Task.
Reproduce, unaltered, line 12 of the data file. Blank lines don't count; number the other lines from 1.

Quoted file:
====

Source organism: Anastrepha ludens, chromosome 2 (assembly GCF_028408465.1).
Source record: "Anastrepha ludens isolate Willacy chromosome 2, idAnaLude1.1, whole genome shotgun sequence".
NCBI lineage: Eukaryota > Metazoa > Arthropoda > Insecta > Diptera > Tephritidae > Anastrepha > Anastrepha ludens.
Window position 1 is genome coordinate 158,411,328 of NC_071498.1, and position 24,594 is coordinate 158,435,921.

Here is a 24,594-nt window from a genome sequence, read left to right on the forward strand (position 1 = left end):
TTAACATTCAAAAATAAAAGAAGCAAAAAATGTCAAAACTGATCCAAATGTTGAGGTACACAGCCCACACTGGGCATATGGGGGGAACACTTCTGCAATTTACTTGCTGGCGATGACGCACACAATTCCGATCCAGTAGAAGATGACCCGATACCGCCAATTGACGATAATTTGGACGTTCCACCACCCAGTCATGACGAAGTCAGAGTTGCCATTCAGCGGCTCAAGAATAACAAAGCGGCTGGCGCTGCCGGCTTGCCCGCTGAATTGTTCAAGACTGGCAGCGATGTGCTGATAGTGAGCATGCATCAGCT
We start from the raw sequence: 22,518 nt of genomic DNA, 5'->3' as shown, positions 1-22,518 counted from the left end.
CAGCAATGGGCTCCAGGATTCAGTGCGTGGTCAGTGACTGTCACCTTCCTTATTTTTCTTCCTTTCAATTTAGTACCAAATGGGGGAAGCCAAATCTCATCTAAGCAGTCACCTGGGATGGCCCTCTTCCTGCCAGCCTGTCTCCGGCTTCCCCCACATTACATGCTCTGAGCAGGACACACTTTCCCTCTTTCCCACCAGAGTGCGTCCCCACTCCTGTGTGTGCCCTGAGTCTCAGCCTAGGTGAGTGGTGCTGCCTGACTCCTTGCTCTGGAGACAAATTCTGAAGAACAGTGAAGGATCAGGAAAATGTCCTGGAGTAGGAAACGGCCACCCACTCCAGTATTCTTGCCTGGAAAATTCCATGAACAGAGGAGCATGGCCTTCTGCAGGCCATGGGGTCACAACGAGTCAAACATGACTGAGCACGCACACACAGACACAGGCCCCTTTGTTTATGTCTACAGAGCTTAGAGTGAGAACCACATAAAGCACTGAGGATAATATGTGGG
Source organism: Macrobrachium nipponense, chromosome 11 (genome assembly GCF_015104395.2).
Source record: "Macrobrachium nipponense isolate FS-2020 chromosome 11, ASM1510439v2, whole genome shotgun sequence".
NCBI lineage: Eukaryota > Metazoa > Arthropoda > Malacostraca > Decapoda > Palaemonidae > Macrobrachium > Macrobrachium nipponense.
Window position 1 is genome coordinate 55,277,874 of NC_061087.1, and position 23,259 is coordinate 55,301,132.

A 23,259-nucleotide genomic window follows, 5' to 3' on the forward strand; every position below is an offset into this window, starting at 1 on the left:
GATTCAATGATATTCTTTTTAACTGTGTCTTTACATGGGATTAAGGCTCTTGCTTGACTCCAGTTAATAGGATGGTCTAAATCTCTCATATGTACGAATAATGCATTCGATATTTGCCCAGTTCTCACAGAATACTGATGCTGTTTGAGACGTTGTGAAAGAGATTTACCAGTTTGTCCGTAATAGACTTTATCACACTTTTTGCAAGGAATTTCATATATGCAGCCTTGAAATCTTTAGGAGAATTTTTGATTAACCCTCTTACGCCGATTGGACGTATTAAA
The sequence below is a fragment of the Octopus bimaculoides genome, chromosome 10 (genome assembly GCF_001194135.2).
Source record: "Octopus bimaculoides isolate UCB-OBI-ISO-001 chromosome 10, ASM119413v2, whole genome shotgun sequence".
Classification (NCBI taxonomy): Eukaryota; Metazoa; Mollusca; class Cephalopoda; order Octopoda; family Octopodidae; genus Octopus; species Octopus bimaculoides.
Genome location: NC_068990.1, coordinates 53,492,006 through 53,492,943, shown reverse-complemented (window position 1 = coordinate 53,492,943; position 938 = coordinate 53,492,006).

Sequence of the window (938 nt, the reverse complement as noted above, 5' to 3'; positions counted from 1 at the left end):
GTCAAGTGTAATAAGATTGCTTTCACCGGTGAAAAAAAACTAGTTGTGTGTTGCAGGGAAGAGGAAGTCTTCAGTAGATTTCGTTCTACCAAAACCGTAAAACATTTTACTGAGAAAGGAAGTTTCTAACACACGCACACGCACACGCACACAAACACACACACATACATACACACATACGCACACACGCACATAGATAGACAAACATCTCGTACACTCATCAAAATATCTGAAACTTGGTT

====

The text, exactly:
Window position 1 is genome coordinate 55,277,874 of NC_061087.1, and position 23,259 is coordinate 55,301,132.